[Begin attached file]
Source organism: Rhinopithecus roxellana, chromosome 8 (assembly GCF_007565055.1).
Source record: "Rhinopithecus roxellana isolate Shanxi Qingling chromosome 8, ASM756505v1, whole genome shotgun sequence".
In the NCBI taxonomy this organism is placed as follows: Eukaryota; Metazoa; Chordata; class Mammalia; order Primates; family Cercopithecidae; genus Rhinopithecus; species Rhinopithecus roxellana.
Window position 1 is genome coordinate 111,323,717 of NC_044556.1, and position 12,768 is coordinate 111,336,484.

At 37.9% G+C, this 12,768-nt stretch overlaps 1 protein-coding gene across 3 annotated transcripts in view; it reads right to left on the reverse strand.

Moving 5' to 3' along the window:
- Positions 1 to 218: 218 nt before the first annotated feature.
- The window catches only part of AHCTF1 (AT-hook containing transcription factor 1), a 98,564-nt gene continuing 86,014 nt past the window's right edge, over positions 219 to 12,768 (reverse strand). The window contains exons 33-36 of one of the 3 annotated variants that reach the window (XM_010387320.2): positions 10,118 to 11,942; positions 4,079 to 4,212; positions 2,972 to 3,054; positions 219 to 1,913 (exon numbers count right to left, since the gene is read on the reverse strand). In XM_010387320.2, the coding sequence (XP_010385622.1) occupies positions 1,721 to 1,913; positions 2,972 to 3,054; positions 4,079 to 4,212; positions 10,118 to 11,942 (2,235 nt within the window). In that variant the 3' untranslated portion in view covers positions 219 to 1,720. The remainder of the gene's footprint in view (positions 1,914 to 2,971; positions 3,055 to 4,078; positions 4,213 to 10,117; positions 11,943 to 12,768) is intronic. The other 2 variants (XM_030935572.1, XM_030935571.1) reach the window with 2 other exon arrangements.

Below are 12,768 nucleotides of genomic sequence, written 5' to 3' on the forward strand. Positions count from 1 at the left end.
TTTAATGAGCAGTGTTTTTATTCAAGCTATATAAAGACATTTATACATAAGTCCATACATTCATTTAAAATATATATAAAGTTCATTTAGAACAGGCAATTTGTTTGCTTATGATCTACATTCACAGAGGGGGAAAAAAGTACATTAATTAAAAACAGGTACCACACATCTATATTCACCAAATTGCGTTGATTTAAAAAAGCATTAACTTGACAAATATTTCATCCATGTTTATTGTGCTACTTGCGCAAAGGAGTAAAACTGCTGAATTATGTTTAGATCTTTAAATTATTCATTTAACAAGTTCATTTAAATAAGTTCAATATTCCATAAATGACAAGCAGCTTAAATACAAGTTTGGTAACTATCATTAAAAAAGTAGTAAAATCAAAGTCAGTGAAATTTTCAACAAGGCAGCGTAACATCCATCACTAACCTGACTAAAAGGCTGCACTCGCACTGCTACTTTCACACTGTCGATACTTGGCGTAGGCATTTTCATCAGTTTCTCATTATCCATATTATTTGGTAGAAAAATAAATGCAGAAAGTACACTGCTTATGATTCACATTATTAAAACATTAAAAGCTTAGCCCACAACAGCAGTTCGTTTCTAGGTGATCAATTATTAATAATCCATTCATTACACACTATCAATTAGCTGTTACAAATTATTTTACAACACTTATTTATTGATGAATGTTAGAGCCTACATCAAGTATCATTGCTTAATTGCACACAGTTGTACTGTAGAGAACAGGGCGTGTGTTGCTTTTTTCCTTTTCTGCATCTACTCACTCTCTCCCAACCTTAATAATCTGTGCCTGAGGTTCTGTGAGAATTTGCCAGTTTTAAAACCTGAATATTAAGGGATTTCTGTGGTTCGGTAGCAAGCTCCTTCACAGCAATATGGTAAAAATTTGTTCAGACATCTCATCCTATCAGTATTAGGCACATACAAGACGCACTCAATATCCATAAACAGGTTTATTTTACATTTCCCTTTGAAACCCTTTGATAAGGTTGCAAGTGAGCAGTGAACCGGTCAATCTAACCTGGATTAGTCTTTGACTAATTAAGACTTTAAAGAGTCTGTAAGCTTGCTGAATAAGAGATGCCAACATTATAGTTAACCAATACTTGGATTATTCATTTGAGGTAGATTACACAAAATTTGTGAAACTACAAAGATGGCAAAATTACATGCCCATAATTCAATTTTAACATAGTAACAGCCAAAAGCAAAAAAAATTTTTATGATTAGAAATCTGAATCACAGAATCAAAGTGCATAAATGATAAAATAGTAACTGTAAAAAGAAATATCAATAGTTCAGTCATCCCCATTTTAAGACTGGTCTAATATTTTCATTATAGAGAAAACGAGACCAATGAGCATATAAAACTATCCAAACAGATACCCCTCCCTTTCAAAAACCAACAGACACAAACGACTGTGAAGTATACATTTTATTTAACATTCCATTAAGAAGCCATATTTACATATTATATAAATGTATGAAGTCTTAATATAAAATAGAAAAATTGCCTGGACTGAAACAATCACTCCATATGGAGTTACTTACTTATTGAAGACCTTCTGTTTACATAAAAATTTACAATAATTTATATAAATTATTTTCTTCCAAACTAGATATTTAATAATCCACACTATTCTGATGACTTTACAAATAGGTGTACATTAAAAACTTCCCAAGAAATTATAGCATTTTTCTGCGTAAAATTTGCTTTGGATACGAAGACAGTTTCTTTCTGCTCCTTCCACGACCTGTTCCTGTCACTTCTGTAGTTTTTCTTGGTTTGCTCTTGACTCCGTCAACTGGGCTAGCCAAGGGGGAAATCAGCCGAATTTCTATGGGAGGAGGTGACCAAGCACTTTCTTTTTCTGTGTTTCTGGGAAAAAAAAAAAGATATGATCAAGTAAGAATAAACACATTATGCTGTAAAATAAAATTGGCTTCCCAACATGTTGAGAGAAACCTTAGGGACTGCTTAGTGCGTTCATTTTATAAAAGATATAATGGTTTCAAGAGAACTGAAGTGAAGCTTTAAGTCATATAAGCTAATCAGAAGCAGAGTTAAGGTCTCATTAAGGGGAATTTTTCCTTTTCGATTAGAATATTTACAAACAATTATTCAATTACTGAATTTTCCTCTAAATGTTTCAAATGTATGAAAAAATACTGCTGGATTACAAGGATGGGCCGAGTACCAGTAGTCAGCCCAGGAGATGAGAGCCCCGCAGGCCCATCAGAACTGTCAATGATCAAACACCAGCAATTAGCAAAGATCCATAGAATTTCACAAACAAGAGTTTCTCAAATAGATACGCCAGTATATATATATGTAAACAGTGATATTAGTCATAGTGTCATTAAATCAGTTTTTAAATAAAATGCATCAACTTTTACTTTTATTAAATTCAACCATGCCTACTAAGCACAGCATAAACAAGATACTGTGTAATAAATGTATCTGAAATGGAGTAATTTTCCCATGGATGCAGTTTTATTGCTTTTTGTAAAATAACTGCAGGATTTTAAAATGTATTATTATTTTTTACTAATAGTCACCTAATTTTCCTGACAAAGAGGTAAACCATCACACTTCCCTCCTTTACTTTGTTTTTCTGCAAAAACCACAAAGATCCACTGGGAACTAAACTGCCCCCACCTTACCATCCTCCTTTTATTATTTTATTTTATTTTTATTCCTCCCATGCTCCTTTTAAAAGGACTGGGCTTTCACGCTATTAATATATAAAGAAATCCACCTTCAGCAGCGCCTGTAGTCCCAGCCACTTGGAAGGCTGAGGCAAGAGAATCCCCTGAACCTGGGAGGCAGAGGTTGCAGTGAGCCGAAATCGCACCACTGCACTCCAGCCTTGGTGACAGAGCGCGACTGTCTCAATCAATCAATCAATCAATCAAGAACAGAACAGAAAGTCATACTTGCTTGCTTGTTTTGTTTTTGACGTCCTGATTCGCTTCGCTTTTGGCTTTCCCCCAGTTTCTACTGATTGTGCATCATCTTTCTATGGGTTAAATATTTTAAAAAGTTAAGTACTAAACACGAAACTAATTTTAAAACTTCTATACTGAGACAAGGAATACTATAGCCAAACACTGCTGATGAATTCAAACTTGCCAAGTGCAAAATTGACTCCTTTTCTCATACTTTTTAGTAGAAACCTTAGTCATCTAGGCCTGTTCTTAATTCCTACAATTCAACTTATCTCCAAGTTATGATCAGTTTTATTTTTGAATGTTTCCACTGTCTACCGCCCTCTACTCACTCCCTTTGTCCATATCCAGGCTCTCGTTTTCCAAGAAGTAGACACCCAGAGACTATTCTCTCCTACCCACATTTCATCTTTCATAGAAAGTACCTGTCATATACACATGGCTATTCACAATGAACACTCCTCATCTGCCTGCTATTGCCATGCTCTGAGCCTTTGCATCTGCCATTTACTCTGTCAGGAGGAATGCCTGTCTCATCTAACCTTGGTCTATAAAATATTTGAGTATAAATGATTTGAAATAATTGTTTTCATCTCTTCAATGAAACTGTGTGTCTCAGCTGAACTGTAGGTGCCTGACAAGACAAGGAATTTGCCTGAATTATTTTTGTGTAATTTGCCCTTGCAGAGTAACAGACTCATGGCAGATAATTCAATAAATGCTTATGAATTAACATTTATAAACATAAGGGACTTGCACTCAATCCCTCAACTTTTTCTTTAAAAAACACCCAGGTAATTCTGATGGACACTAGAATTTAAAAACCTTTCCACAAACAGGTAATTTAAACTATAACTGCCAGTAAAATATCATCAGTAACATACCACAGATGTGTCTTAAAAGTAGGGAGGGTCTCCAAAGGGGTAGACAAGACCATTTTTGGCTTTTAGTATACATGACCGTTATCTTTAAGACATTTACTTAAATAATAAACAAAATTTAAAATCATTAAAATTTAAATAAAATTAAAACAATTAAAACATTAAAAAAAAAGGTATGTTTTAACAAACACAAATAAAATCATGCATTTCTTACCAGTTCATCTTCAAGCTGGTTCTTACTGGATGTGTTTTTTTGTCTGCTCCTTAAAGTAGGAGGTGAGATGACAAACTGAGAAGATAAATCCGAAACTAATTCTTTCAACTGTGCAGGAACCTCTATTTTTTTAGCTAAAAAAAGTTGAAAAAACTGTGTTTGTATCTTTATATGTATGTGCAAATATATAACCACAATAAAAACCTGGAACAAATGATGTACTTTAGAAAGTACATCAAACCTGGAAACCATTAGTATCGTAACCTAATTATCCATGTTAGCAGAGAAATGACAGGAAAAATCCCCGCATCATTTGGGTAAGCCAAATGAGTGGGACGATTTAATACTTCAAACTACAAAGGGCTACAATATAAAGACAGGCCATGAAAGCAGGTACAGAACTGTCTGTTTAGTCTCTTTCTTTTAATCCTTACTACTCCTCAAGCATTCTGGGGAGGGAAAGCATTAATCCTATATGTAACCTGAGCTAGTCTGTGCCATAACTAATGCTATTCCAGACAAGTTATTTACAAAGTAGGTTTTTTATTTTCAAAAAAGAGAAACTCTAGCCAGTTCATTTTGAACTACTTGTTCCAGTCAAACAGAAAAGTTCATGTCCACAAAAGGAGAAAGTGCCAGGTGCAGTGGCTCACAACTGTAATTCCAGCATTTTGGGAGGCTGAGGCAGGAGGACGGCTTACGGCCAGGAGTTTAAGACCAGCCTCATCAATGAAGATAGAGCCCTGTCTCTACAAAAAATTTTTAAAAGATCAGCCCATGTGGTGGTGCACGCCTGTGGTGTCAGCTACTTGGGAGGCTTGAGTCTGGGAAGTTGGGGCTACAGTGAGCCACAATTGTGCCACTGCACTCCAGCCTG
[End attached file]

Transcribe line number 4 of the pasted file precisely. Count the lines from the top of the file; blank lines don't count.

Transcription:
Window position 1 is genome coordinate 111,323,717 of NC_044556.1, and position 12,768 is coordinate 111,336,484.